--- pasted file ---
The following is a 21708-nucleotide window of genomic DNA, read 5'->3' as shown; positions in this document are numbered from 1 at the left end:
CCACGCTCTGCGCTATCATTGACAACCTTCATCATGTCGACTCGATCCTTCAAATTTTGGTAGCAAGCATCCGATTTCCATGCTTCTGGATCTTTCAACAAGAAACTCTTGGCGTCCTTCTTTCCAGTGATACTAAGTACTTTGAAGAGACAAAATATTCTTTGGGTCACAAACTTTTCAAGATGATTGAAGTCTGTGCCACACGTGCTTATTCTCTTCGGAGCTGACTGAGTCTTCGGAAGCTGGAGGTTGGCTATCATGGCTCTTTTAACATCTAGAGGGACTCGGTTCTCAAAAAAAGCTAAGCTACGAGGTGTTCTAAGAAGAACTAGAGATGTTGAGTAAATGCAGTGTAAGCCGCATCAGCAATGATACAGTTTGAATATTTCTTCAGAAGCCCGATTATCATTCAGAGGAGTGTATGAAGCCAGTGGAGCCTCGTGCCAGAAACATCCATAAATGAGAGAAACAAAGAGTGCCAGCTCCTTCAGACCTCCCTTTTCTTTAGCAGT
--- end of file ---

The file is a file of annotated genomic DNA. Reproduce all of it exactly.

The following is a 21708-nucleotide window of genomic DNA, read 5'->3' as shown; positions in this document are numbered from 1 at the left end:
CCACGCTCTGCGCTATCATTGACAACCTTCATCATGTCGACTCGATCCTTCAAATTTTGGTAGCAAGCATCCGATTTCCATGCTTCTGGATCTTTCAACAAGAAACTCTTGGCGTCCTTCTTTCCAGTGATACTAAGTACTTTGAAGAGACAAAATATTCTTTGGGTCACAAACTTTTCAAGATGATTGAAGTCTGTGCCACACGTGCTTATTCTCTTCGGAGCTGACTGAGTCTTCGGAAGCTGGAGGTTGGCTATCATGGCTCTTTTAACATCTAGAGGGACTCGGTTCTCAAAAAAAGCTAAGCTACGAGGTGTTCTAAGAAGAACTAGAGATGTTGAGTAAATGCAGTGTAAGCCGCATCAGCAATGATACAGTTTGAATATTTCTTCAGAAGCCCGATTATCATTCAGAGGAGTGTATGAAGCCAGTGGAGCCTCGTGCCAGAAACATCCATAAATGAGAGAAACAAAGAGTGCCAGCTCCTTCAGACCTCCCTTTTCTTTAGCAGT